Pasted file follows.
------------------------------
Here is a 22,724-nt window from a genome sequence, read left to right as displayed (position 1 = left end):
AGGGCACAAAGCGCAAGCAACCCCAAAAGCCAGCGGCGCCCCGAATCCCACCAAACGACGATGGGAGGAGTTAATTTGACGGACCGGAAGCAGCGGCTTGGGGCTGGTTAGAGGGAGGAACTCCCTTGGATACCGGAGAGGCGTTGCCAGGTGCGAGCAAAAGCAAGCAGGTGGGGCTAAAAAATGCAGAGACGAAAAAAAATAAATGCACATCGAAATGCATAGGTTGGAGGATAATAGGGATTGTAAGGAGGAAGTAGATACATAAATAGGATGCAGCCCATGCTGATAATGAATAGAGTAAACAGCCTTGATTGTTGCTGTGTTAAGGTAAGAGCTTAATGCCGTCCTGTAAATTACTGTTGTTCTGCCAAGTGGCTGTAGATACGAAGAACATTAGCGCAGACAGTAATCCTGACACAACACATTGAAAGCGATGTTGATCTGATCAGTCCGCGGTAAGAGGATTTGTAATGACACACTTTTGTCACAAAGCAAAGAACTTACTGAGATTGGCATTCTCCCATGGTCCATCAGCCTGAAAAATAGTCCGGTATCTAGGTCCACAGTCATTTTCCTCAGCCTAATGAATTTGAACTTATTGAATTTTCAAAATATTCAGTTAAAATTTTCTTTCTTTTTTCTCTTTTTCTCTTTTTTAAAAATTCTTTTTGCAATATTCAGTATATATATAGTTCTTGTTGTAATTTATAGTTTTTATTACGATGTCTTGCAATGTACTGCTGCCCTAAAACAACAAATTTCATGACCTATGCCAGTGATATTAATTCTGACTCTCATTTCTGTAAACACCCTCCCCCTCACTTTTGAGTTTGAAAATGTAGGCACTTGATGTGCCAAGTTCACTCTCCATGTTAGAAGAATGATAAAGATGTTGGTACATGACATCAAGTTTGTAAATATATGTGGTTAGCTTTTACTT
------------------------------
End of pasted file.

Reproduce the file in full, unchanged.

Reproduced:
Here is a 22,724-nt window from a genome sequence, read left to right as displayed (position 1 = left end):
AGGGCACAAAGCGCAAGCAACCCCAAAAGCCAGCGGCGCCCCGAATCCCACCAAACGACGATGGGAGGAGTTAATTTGACGGACCGGAAGCAGCGGCTTGGGGCTGGTTAGAGGGAGGAACTCCCTTGGATACCGGAGAGGCGTTGCCAGGTGCGAGCAAAAGCAAGCAGGTGGGGCTAAAAAATGCAGAGACGAAAAAAAATAAATGCACATCGAAATGCATAGGTTGGAGGATAATAGGGATTGTAAGGAGGAAGTAGATACATAAATAGGATGCAGCCCATGCTGATAATGAATAGAGTAAACAGCCTTGATTGTTGCTGTGTTAAGGTAAGAGCTTAATGCCGTCCTGTAAATTACTGTTGTTCTGCCAAGTGGCTGTAGATACGAAGAACATTAGCGCAGACAGTAATCCTGACACAACACATTGAAAGCGATGTTGATCTGATCAGTCCGCGGTAAGAGGATTTGTAATGACACACTTTTGTCACAAAGCAAAGAACTTACTGAGATTGGCATTCTCCCATGGTCCATCAGCCTGAAAAATAGTCCGGTATCTAGGTCCACAGTCATTTTCCTCAGCCTAATGAATTTGAACTTATTGAATTTTCAAAATATTCAGTTAAAATTTTCTTTCTTTTTTCTCTTTTTCTCTTTTTTAAAAATTCTTTTTGCAATATTCAGTATATATATAGTTCTTGTTGTAATTTATAGTTTTTATTACGATGTCTTGCAATGTACTGCTGCCCTAAAACAACAAATTTCATGACCTATGCCAGTGATATTAATTCTGACTCTCATTTCTGTAAACACCCTCCCCCTCACTTTTGAGTTTGAAAATGTAGGCACTTGATGTGCCAAGTTCACTCTCCATGTTAGAAGAATGATAAAGATGTTGGTACATGACATCAAGTTTGTAAATATATGTGGTTAGCTTTTACTT